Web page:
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Increasing Int by 1% RRS feed

  • Question

  • Hi,

    I have a var as an Int that includes multiple calculations to be used as an Int number (not a double, etc.)
    and whatever the var equals, should be increased by 1% of that value.

    I've reached the following in my code, but I feel something wrong:

    int IncreaseBy = 0; // the number is only 1 ~ 10%
    
    var result = (int)(/* some numbers */
                              (/*also numbers*/ + IncreaseBy * 0.100);
    
    Console.WriteLine("Result: " + result.ToString());

    Yes, I know its probably working but it may not mean its correct,
    I want this to be with no doubles, and 100% correct.

    and what if the "IncreaseBy" is 0 ?,
    will it still increase ? because I don't want it to be increased if it was 0% by any chance.

    Thanks in advance.

    Wednesday, November 7, 2018 8:11 PM

All replies

  • Hello, 

    I want this to be with no doubles, and 100% correct.

    Ok. 

    You have original value equal "1" and you have your demand to be increased exactly by "2%".

    You have several options:

    - 0

    - 1

    - 2

    And there is nothing between 0 and 1. There also nothing between 1 and 2.


    Which result will be 100% correct?


    Sincerely, Highly skilled coding monkey.

    Wednesday, November 7, 2018 9:35 PM
  • Check this example:

    int number = 1234;

    int increaseBy = 1;

    int result = number + number * increaseBy / 100;

     

    Console.WriteLine( number );

    Console.WriteLine( result );

     


    Wednesday, November 7, 2018 9:40 PM
  • You have original value equal "1" and you have your demand to be increased exactly by "2%".

    You have several options:

    - 0

    - 1

    - 2

    Which result will be 100% correct?


    Andrey Belyakov
    It's 0, the least number I'm getting that can increase the result is any num higher than 50, cause of the doubles maybe.
    example, increasing by 2% the num 50 = 50, 51 = 52, its getting increased normally after 50.
    example2, increasing by 10% the num 9 = 9, 10 = 11.
    • Edited by Zuher Laith Wednesday, November 7, 2018 10:47 PM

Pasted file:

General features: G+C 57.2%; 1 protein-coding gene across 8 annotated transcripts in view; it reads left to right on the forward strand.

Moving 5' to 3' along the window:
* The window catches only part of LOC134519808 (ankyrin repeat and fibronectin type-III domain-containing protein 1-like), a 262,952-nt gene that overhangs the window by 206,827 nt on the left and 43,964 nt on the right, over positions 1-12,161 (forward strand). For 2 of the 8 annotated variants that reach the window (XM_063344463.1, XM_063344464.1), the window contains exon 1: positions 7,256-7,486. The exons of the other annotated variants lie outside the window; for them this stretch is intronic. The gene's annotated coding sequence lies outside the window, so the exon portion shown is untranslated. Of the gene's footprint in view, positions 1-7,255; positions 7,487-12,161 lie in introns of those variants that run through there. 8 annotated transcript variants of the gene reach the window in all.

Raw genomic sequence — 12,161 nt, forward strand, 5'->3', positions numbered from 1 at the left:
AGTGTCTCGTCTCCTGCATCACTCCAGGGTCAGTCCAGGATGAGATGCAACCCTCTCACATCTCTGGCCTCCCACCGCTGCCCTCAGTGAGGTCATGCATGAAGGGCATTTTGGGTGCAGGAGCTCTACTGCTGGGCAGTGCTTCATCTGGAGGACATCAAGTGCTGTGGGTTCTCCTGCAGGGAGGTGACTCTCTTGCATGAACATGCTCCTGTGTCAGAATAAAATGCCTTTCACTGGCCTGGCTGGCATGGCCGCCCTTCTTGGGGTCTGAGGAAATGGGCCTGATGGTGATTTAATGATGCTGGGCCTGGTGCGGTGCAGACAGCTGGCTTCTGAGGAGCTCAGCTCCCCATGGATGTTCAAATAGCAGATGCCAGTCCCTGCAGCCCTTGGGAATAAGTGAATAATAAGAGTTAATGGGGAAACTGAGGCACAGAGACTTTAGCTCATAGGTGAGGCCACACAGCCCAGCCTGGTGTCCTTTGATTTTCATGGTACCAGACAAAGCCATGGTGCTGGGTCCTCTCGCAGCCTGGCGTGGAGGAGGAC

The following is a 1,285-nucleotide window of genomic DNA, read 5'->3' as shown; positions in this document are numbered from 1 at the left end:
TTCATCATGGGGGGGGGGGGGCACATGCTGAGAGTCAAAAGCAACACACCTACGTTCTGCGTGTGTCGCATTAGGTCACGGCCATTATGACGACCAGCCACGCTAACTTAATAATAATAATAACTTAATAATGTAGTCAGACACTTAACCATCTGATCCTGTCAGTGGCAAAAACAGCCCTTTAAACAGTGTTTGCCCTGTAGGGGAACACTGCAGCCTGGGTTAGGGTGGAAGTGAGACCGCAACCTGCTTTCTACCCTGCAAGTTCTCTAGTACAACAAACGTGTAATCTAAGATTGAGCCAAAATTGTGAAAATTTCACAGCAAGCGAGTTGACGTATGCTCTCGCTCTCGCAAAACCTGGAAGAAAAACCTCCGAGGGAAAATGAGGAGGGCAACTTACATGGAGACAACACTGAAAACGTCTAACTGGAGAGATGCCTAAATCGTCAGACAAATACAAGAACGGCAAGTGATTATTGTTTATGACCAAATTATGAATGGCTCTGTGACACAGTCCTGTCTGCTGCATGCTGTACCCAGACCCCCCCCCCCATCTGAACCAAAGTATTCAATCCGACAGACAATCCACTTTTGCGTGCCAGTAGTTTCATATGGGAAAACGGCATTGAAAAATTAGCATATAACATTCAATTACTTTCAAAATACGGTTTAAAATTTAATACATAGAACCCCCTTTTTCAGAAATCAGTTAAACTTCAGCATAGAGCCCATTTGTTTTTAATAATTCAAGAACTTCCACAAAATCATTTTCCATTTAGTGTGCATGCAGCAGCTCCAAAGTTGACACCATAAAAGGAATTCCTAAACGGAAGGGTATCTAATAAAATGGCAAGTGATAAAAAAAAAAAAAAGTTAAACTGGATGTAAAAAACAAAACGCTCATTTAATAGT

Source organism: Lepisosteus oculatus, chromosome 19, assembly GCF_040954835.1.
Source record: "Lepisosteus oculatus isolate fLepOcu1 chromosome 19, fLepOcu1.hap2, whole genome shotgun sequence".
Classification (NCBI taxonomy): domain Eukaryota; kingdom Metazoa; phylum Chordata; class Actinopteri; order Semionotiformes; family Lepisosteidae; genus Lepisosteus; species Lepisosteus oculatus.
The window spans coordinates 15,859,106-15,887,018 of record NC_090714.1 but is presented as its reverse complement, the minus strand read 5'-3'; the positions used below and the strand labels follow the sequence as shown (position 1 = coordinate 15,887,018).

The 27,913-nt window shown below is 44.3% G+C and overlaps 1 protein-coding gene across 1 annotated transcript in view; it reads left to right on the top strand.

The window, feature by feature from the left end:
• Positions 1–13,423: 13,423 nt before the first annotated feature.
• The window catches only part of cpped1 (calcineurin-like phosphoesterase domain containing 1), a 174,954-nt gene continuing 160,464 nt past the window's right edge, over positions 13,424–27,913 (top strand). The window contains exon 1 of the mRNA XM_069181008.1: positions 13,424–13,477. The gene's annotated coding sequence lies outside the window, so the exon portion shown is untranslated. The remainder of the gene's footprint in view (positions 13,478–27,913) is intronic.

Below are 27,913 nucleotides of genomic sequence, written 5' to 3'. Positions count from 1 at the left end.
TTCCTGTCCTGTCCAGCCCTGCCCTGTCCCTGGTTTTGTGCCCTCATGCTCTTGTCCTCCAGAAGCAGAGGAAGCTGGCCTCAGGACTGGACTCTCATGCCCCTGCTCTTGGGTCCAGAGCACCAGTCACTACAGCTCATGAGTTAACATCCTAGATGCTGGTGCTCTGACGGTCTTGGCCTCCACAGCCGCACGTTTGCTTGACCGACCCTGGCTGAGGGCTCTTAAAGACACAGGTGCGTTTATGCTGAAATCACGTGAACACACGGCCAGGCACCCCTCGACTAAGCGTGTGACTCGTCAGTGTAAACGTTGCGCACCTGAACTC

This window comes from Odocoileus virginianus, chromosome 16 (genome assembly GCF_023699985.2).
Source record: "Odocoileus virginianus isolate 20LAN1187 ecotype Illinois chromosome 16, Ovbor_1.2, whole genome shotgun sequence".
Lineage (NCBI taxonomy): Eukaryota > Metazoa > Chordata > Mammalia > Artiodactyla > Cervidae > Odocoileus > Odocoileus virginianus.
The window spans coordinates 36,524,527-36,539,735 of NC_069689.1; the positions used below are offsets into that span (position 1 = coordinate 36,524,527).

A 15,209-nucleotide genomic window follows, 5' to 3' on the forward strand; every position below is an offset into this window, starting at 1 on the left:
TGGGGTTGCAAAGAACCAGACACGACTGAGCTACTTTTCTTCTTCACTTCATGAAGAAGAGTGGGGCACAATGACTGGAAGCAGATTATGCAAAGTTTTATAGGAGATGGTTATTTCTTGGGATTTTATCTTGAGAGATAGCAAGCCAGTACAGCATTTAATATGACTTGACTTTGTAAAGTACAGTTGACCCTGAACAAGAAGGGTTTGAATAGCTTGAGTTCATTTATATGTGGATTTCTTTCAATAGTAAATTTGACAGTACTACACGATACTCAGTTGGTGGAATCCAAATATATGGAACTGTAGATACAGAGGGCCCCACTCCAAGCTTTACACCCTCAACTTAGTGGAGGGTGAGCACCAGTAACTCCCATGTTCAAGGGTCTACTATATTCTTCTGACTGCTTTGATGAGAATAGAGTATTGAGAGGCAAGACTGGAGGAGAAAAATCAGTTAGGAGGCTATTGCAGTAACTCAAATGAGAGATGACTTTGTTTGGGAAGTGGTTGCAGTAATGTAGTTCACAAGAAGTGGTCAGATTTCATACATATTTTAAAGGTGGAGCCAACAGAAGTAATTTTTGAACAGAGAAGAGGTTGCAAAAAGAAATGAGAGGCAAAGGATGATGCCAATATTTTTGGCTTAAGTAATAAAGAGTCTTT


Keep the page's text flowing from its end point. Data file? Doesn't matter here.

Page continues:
Wednesday, November 7, 2018 10:47 PM
  • Check this example:

    int number = 1234;

    int increaseBy = 1;

    int result = number + number * increaseBy / 100;

     

    Console.WriteLine( number );

    Console.WriteLine( result );


    Viorel_
    I think its not right by any chance,
    int number = 1000;
    int increaseBy = 1; // %
    
    int result = number * increaseBy / 100;
    
    Console.WriteLine("value: " + number);
    Console.WriteLine("result: " + result);
    
    /// OUTPUT
    value: 1000
    result: 10

    Wednesday, November 7, 2018 10:48 PM
  • It's 0

    My recommendation would be to start study of basic mathematics.

    Problem is - 1 + 2% is 1.02.

    In your understanding 1.02 are equal to 0.00.

    Sorry, this is not related with programming - it's simple basic mathematics.

    In programming side - 1.02 can't be represented in integer. It should be rounded. Rounding to integer could be done by adding 0.5 - it's would be 1.52 -  and dropping anything after dot => 1

    But you ask

    no doubles, and 100% correct.

    and 1.00 != 1.02. So, there no possibility that your requirements can be covered.

    -----

    There is one trick to get closer to what you want - you need to get your number multiplied by 100 and add your percentage. You will have a result a 100 bigger, but it will be "no doubles and 100% correct". But this definitely isn't what your teacher expect from you. 


    Sincerely, Highly skilled coding monkey.


    Wednesday, November 7, 2018 11:30 PM
  • You must pay more attention to code - yours have some differences from given example. 

    Sincerely, Highly skilled coding monkey.

    Wednesday, November 7, 2018 11:31 PM
  • Check this example:

    int number = 1234;

    int increaseBy = 1;

    int result = number + number * increaseBy / 100;

     

    Console.WriteLine( number );

    Console.WriteLine( result );


    Viorel_
    I think its not right by any chance,
    int number = 1000;
    int increaseBy = 1; // %
    
    int result = number * increaseBy / 100;
    
    Console.WriteLine("value: " + number);
    Console.WriteLine("result: " + result);
    
    /// OUTPUT
    value: 1000
    result: 10


    Hi Zuher Laith,

    Thank you for posting here.

    >> whatever the var equals, should be increased by 1% of that value.

    I think you misunderstand the code provided by Viorel_. If you mean you want to get the result which increased by 1% of that value, you could try the code below.

     int number = 1000;
                int increaseBy = 1; // %
    
                int result = number + number * increaseBy / 100;
    
                Console.WriteLine("value: " + number);
                Console.WriteLine("result: " + result);
    
                /// OUTPUT
                //value: 1000
                //result: 1010
                Console.ReadKey();

    Best Regards,

    Wendy


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    • Proposed as answer by Stanly Fan Tuesday, December 4, 2018 8:26 AM
    Thursday, November 8, 2018 2:31 AM
    Moderator